Video Conferencing Over the Public Internet

We have been told that you can video conference over the public internet for a few years now. TA has been skeptical about the quality of these types of calls. Historically, the internet did not support a continuous presence. By this we mean that when you are using the internet to view a page there is a lot of network activity in down loading the page to your computer, you then set and read/scroll through the page with no network traffic. However when you are on a telephone call, that network connection has constant network traffic, that pause in your conversation might be important and just not a stutter caused by the Internet. This “bursty” nature of the Internet did not allow for the constant connection. However, new tunneling products have been developed to address this issue. Tunneling products undo what the public Internet does – they hides the issues created when transmitting real-time data over bursty networks. To do this, the tunneling product increases reliable delivery and re-times data so that packets arrive in the same order and timing in which they were sent.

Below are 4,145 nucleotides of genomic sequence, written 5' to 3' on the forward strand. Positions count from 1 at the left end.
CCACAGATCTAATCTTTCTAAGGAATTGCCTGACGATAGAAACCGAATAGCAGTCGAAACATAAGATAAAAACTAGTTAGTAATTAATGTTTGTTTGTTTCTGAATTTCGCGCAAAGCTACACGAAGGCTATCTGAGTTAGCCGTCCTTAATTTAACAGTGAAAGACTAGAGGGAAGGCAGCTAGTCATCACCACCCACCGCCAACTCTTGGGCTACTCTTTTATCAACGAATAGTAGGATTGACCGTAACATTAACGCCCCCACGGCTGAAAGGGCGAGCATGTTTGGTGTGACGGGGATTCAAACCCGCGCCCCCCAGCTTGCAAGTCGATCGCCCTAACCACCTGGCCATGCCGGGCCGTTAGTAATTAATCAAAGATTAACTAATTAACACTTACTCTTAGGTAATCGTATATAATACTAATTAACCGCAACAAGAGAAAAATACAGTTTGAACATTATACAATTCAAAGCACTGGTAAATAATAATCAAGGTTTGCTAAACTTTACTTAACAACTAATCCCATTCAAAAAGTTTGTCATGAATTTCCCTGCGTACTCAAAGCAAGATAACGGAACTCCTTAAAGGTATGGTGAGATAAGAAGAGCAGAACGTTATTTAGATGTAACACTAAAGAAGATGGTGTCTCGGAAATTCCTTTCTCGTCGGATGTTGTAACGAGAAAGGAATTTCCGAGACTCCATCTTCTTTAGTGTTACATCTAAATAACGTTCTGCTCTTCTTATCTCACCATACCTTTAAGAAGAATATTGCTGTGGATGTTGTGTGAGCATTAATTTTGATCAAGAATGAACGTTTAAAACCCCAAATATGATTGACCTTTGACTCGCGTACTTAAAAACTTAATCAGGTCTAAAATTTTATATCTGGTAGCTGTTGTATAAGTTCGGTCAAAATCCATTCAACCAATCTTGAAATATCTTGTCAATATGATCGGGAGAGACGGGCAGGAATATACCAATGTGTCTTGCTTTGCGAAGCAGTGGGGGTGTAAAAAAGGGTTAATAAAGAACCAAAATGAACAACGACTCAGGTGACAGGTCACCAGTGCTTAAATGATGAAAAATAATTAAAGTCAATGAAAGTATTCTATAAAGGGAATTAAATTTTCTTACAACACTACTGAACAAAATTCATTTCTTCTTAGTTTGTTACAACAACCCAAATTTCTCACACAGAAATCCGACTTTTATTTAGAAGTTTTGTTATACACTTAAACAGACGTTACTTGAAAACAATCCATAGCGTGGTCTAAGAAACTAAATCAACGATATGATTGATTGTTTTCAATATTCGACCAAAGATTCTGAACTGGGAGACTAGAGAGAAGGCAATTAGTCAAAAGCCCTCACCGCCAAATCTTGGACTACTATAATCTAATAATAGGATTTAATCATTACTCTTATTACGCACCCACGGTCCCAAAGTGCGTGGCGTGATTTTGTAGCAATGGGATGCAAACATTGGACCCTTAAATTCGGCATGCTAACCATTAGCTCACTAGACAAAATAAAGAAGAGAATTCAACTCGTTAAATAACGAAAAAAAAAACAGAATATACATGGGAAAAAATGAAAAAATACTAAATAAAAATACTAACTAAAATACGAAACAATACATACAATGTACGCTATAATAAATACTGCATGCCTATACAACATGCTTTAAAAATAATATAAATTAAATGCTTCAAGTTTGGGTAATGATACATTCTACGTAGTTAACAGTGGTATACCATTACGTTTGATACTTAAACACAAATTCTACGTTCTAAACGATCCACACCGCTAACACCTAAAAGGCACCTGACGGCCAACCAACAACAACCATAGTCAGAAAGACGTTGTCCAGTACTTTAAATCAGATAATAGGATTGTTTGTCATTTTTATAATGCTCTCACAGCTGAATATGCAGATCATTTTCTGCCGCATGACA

Last month we tested a system between our Raleigh Durham area office and our San Francisco area office. To begin with you need video conference units (CODEC – coder/decoder) that are H.323 compliant. This is standard on almost all reputable units from manufactures such as Tandberg, Polycom, ClearOne, etc. H.323 is the international standard that allows CODEC’s to communicate over a private (company wide) IP network. Then we installed a Bulldog Easy-VC E107 tunneling box between the CODEC and our Internet connection at each office. The results were pleasantly surprising. We still do not consider it “business” quality at this point in time, but it is very useful for engineering and other intra company meetings.

We spent a great deal of time with both the CODEC manufacturer and with Bulldog. At last count we replaced one CODEC and updated the operating system 3 times. The added cost of the Bulldog (about 1500 dollars at each end) would pay for itself in about 10 months (assuming 1 hour weekly meeting) over the cost of a 3-line ISDN call. So if you do not need to conference with a client, then this might be a solution.